Esquire, December 1983.
In 1948 there were seven thousand people in Grinnell, Iowa, including more than one who didn’t dare take a drink in his own house without pulling the shades down first. It was against the law to sell liquor in Grinnell, but it was perfectly legal to drink it at home. So it wasn’t that. It wasn’t even that someone might look in through the window and disapprove. God knew Grinnell had more than its share of White Ribbon teetotalers, but by 1948 alcohol was hardly the mark of Cain it had once been. No, those timid souls with their fingers through the shade loops inside the white frame houses on Main Street and Park Street were thinking of something else altogether.
They happened to live on land originally owned by the Congregational minister who had founded the town in 1854, Josiah Grinnell. Josiah Grinnell had sold off lots with covenants, in perpetuity, stating that anyone who allowed alcohol to be drunk on his property forfeited ownership. In perpetuity! In perpetuity was forever, and 1948 was not even a hundred years later. In 1948 there were people walking around Grinnell who had known Josiah Grinnell personally. They were getting old; Grinnell had died in 1891; but they were still walking around. So… why take a chance!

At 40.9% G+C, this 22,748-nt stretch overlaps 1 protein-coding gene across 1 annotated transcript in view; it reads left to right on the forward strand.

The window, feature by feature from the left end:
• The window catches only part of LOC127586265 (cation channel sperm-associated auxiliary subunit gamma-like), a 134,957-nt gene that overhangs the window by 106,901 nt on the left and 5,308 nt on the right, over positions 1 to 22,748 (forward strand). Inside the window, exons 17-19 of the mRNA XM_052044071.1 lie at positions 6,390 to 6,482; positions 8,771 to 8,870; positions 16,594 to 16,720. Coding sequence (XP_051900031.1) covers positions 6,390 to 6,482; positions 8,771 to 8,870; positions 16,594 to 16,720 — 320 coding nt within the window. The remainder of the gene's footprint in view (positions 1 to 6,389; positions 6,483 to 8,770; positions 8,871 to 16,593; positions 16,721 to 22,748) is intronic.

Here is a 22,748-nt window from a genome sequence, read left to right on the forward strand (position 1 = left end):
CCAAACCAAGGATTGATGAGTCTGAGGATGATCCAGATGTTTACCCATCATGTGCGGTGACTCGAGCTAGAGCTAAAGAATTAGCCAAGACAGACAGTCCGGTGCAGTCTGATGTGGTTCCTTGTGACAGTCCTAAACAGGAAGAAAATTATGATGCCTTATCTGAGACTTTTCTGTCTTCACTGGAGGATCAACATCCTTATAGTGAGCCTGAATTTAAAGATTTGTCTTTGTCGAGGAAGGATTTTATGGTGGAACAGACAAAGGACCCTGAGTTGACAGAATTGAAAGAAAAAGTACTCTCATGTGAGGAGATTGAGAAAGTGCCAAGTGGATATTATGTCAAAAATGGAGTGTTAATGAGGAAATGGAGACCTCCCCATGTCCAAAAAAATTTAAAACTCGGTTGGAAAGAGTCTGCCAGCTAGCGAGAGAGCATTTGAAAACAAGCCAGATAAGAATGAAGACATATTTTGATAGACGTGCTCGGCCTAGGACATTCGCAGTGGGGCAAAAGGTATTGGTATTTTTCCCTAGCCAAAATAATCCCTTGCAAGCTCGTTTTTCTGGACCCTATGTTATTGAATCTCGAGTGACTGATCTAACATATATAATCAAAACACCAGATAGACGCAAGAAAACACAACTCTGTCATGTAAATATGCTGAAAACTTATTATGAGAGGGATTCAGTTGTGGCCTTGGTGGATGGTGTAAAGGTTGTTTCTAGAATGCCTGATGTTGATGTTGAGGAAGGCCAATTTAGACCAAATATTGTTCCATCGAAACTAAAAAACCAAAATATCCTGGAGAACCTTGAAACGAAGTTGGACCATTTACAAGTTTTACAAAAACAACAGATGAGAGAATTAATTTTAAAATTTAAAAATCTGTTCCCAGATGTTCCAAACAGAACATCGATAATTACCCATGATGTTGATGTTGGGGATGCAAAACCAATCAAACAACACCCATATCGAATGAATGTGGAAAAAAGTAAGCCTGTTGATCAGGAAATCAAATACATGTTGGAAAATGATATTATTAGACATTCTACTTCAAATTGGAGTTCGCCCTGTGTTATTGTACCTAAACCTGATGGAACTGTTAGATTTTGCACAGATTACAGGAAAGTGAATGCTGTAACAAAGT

The plain truth was, Grinnell had Middle West written all over it. It was squarely in the middle of Iowa’s Midland corn belt, where people on the farms said “crawdad” instead of crayfish and “barn lot” instead of barnyard. Grinnell had been one of many Protestant religious communities established in the mid-nineteenth century after Iowa became a state and settlers from the East headed for the farmlands. The streets were lined with white clapboard houses and elm trees, like a New England village. And today, in 1948, the hard-scrubbed Octagon Soap smell of nineteenth century Protestantism still permeated the houses and Main Street as well. That was no small part of what people in the East thought of when they heard the term “Middle West. ” For thirty years writers such as Sherwood Anderson, Sinclair Lewis, and Carl Van Vechten had been prompting the most delicious sniggers with their portraits of the churchy, narrow minded Middle West. The Iowa painter Grant Wood was thinking of farms like the ones around Grinnell when he did his famous painting American Gothic. Easterners recognized the grim, juiceless couple in Wood’s picture right away. There were John Calvin’s and John Knox’s rectitude reigning in the sticks.